The Hiring Process in Long Term Care

Angie Szumlinski Uncategorized

Statutory/mandatory background investigation requirements vary from state to state. Questions to be asked in your facility, in relation to the statutory requirements include: 

  • “Do we have an established protocol for pre-employment background checks?”
  • “Are we in compliance with the statutory requirements, as well as our internal established protocol?”
  • “Does our internal policy include checking the OIG exclusion list?”

Non-compliance with statutory requirements for pre-employment background investigations may result in state or federal action against the facility and may lead to investigation of negligence, become an issue in litigation, and/or enable to plaintiff's attorney to say, “They broke the law when they hired a convicted felon.”

Federal regulation F225 states: “The facility must not employ individuals who have been found guilty of abusing, neglecting, or mistreating residents by a court of law; or have had a finding entered into the State nurse aide registry concerning abuse, neglect, mistreatment of residents or misappropriation of their property.”

Guidelines 483.13(c)(1) for the F225 regulation: “Facilities must be thorough in their investigations of the past histories of individuals they are considering hiring. In addition to inquiry of the State nurse aide registry or licensing authorities, the facility should check information from previous and/or current employers and make reasonable efforts to uncover information about any past criminal prosecutions.”

  • “Found guilty…by a court of law” applies to situations where the defendant pleads guilty, is found guilty, or pleads nolo contendere
  • “Finding” is defined as a determination made by the State that validates allegations of abuse, neglect, mistreatment of residents, or misappropriation of their property.

The facility should have in place a thorough and well documented hiring process that may be referred to as the Human Resource Continuum, as the process for screening, hiring, orienting, training, evaluating, retaining, or terminating employees should be ongoing.

Included in this process should be an OIG exclusion list screening. Although this is not a federal requirement/mandate, it is highly recommended. If an employee is identified on the OIG exclusion list and is actively working in your home, Medicare and Medicaid may deny payment for any care provided by the excluded individual. For more information on the OIG exclusion list, please refer to www.OIG.gov.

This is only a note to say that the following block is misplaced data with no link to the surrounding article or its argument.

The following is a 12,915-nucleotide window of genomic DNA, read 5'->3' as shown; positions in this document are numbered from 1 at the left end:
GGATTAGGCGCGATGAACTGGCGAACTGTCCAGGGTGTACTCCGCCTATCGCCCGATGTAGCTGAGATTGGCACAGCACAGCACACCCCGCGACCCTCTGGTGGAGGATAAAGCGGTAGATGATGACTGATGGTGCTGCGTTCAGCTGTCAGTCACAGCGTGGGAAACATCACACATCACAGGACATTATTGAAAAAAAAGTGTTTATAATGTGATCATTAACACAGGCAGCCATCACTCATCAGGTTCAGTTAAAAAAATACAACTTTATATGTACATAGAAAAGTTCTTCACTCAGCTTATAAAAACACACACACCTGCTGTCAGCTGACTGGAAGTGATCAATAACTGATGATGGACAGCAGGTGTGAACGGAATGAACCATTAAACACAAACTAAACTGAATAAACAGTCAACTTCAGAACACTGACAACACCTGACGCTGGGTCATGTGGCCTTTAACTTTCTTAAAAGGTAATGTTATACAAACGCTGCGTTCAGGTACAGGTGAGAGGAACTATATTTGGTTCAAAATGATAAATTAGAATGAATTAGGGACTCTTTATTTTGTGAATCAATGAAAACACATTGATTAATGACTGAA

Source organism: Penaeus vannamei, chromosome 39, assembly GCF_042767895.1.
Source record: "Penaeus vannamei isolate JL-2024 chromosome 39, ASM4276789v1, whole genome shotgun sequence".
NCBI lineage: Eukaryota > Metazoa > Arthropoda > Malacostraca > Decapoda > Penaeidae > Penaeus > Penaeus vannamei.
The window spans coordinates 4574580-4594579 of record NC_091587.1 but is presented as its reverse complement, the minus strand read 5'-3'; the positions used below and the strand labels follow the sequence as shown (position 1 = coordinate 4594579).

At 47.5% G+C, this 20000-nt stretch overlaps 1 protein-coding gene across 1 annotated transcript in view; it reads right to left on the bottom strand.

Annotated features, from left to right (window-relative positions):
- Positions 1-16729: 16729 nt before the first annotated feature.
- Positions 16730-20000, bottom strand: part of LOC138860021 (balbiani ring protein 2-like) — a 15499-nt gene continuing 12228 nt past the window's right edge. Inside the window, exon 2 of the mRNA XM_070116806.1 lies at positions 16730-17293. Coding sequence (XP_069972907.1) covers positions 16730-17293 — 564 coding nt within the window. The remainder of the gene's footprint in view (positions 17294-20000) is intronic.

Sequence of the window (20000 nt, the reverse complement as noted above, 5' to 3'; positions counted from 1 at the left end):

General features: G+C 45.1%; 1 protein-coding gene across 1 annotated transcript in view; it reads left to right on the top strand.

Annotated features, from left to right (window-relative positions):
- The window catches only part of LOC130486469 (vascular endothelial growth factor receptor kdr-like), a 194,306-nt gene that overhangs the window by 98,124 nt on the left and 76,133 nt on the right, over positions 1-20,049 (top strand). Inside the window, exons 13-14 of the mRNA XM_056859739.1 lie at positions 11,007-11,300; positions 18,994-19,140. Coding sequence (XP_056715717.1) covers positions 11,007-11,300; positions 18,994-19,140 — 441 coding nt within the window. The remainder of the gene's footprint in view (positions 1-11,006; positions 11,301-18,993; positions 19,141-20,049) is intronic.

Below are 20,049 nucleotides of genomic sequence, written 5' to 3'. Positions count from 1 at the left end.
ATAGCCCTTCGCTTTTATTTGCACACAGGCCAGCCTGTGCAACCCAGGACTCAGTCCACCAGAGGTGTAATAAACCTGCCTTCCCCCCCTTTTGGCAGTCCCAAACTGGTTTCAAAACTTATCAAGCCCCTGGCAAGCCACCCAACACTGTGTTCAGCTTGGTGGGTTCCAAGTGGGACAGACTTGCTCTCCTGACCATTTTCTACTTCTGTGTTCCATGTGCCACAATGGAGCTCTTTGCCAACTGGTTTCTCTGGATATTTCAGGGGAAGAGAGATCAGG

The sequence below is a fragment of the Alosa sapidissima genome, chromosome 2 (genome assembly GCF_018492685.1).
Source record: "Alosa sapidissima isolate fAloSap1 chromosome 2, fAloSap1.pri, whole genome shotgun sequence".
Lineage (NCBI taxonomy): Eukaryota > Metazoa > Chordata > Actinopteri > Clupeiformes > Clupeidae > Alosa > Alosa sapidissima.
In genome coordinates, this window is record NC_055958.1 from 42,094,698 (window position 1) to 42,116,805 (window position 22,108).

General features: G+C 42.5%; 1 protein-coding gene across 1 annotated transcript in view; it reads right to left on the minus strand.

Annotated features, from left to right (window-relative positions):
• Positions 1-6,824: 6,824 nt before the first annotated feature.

1. Pre-employment Screening and Hiring: If the applicant succeeds in the preliminary pre-employment interview, pre-employment background screening is the first step in this process. This step is probably one of the most important since a proper background investigation should enable the employer to verify information contained in the employment application and function as a large part of the foundation for the decision to hire or not to hire. This is when an OIG screening should also be performed.

  2. Employee Orientation: This provides information concerning company policies and practices, management's philosophies and standards concerning the care of the residents and their rights, and management's expectations concerning documentation, where applicable. It also serves as a platform to establish guidelines and educate on corporate compliance, the Elder Justice Act, and work rules for new employees.

  3. Training: This is a formal process that advises new and current employees as to procedures and protocols that are to be followed. Supervisors should begin to evaluate skills, knowledge, and performance potential of the new employee during this process.

  4. Performance Evaluation: Periodic and scheduled evaluations enable the supervisor to communicate on a one-to-one basis with the employee and allows the employee the opportunity to express feelings or observations in the work environment.  Note: Indications of poor performance evaluations in a personnel file that are not followed by interventions counseling, formally documented warnings, recommendations for closer supervision, or additional training will reflect negatively on the facility if the qualifications or performance of that employee becomes an issue in litigation.

  5. Retention/Termination: The decision to retain or terminate an employee after deficiencies in performance have been identified and documented will depend upon the nature and extent of deficiency or deficiencies identified. Close supervision and more frequent appraisals of that employee's performance or behavior must follow the identification of deficiencies with thorough documentation. Failure to monitor or provide closer supervision will, more likely than not, create additional issues in litigation.

  6. Exit Interviews: Documented exit interviews are essential considering the high turnover rate in long term care. Documentation of the reasons for separation and the feelings and attitudes of these individuals at the time of their departure provide a very useful tool for the defense attorney in nursing home litigation.

There has recently been an increased scrutiny of these policies and procedures during complaint and annual surveys. Recently, two facilities were denied payment (or required to reimburse monies to Medicare/Medicaid) as employees providing care in their homes were identified on the OIG exclusion list. Take a few minutes to review your protocols with your QAPI committee to determine if they meet the current standards. If you identify that you are not meeting the standard, consider initiating a PIP to address the issue and remember, the process is ongoing. As always, should you have any questions or need assistance, please contact your HealthCap Risk Manager.